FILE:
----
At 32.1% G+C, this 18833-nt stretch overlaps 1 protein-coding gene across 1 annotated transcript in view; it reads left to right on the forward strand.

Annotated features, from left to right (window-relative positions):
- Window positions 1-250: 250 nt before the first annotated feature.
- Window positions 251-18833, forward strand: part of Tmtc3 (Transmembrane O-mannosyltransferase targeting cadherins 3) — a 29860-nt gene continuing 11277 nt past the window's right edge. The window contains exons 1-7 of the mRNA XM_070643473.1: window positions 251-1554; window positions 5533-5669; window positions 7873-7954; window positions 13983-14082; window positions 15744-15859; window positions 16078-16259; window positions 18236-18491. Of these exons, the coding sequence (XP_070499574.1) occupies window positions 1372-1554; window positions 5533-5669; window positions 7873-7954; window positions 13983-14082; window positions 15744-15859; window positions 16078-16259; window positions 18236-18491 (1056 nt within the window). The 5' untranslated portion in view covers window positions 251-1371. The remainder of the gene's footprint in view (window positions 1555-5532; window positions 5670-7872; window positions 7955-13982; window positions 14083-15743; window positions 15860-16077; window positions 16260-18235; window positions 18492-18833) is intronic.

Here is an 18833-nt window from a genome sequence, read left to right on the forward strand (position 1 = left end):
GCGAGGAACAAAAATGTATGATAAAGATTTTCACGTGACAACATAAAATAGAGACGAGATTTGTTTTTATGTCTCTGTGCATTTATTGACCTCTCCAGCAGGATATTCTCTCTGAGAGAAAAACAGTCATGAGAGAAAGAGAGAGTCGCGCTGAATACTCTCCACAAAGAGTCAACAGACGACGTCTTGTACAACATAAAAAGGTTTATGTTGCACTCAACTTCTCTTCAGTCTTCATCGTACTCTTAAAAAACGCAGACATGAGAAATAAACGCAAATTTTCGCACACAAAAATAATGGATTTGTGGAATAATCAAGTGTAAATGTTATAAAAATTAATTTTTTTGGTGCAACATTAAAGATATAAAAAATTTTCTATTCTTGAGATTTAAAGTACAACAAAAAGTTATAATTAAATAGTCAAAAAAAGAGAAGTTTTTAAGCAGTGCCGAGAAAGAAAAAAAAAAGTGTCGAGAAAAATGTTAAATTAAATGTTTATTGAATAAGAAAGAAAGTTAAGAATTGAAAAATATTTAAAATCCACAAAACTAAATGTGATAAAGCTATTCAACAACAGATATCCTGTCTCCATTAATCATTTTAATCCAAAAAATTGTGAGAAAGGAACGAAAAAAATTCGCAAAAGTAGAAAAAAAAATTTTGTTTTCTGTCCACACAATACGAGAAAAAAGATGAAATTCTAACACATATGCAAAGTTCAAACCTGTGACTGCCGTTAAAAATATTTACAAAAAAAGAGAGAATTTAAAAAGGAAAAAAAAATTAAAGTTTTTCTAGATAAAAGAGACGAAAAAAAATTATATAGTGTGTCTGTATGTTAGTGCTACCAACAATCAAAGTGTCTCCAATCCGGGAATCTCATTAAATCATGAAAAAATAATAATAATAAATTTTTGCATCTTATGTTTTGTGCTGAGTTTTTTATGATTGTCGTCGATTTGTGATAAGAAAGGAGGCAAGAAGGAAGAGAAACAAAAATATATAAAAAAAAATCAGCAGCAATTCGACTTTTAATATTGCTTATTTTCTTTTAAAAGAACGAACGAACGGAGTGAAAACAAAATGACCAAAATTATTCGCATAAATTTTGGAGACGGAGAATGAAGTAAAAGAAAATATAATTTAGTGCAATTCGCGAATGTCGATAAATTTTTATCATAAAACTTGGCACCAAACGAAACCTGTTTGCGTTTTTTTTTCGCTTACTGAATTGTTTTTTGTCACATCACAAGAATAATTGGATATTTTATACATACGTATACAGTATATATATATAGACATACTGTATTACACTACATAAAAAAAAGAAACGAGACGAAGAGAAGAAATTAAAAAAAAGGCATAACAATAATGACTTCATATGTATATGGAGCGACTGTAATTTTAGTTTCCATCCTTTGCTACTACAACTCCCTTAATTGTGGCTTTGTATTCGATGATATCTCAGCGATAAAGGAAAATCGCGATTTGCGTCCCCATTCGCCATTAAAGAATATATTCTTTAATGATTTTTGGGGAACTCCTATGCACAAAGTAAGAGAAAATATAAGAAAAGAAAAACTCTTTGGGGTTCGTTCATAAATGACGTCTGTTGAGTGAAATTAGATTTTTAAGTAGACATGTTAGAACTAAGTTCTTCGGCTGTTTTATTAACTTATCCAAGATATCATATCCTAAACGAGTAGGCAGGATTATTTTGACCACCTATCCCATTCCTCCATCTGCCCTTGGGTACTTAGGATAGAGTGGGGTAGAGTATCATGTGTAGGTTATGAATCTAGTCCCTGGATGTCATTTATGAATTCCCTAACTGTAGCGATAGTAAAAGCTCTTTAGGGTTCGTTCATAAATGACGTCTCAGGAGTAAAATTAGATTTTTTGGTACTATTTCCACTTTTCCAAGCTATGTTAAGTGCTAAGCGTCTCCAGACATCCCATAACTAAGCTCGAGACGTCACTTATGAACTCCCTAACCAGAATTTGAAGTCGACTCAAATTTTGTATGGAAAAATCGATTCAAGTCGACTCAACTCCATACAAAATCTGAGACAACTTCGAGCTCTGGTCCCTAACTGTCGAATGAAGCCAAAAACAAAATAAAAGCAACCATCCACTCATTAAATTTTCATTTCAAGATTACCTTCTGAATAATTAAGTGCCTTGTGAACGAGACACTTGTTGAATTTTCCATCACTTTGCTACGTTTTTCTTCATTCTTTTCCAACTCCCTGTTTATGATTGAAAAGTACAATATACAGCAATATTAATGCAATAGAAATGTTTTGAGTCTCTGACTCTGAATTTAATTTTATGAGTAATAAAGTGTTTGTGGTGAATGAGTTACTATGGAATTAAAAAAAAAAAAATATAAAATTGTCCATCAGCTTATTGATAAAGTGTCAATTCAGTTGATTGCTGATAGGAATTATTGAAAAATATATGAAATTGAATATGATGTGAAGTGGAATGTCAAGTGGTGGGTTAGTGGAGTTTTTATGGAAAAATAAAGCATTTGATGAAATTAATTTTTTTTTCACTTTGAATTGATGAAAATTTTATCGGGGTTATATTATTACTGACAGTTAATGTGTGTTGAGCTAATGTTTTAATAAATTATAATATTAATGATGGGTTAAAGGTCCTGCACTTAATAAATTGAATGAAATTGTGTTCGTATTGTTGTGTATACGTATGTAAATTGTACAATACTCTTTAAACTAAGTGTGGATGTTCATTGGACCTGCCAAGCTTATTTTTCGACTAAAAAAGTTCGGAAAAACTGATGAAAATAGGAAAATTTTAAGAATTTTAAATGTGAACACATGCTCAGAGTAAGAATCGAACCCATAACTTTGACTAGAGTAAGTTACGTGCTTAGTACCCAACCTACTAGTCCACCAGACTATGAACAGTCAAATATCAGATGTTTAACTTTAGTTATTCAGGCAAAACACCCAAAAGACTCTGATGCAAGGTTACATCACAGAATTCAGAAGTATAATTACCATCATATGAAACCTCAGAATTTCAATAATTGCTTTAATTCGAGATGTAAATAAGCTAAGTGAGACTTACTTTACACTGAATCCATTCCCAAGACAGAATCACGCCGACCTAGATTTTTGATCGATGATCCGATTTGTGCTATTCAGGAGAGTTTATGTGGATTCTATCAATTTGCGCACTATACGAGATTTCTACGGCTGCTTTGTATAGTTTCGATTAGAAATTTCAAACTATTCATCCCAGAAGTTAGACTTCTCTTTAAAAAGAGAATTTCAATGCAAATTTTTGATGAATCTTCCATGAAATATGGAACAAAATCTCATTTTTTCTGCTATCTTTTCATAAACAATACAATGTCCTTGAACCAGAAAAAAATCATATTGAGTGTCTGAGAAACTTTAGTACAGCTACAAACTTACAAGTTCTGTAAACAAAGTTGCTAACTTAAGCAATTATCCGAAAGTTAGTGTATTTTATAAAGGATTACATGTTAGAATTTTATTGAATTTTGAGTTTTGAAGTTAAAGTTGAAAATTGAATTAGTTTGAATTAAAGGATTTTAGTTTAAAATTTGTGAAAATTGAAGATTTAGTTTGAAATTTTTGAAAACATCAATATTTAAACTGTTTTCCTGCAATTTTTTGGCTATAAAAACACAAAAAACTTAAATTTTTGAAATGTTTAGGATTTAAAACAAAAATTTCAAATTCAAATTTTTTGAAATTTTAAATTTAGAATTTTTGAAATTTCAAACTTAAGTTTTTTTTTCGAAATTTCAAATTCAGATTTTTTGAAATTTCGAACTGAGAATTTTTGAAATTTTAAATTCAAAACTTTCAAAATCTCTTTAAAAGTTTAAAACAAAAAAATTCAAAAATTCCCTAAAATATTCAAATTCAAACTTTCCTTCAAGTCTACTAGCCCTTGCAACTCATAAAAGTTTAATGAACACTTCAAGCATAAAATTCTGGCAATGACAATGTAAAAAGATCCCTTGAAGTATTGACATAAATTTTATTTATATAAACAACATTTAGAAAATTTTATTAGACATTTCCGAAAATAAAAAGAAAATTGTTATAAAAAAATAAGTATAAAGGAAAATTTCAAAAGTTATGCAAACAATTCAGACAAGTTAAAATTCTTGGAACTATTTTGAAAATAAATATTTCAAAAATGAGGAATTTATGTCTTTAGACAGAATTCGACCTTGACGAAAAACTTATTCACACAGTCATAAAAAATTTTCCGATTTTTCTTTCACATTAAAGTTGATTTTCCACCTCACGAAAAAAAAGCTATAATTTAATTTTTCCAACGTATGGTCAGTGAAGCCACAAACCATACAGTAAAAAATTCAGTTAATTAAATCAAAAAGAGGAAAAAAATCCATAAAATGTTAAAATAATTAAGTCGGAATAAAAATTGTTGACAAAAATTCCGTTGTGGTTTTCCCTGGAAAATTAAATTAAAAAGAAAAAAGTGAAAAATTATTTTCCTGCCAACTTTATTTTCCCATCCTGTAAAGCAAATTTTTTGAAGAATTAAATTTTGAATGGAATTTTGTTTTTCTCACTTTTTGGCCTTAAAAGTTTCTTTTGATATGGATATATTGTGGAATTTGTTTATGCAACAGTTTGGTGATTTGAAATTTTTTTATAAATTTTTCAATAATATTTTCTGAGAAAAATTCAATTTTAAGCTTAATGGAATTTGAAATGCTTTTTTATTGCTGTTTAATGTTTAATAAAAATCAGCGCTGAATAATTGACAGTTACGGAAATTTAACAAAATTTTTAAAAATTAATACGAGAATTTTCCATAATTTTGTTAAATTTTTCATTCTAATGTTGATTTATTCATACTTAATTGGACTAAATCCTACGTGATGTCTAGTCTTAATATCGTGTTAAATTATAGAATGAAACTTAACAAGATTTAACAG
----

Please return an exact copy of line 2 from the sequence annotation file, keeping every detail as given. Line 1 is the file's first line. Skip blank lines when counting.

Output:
Annotated features, from left to right (window-relative positions):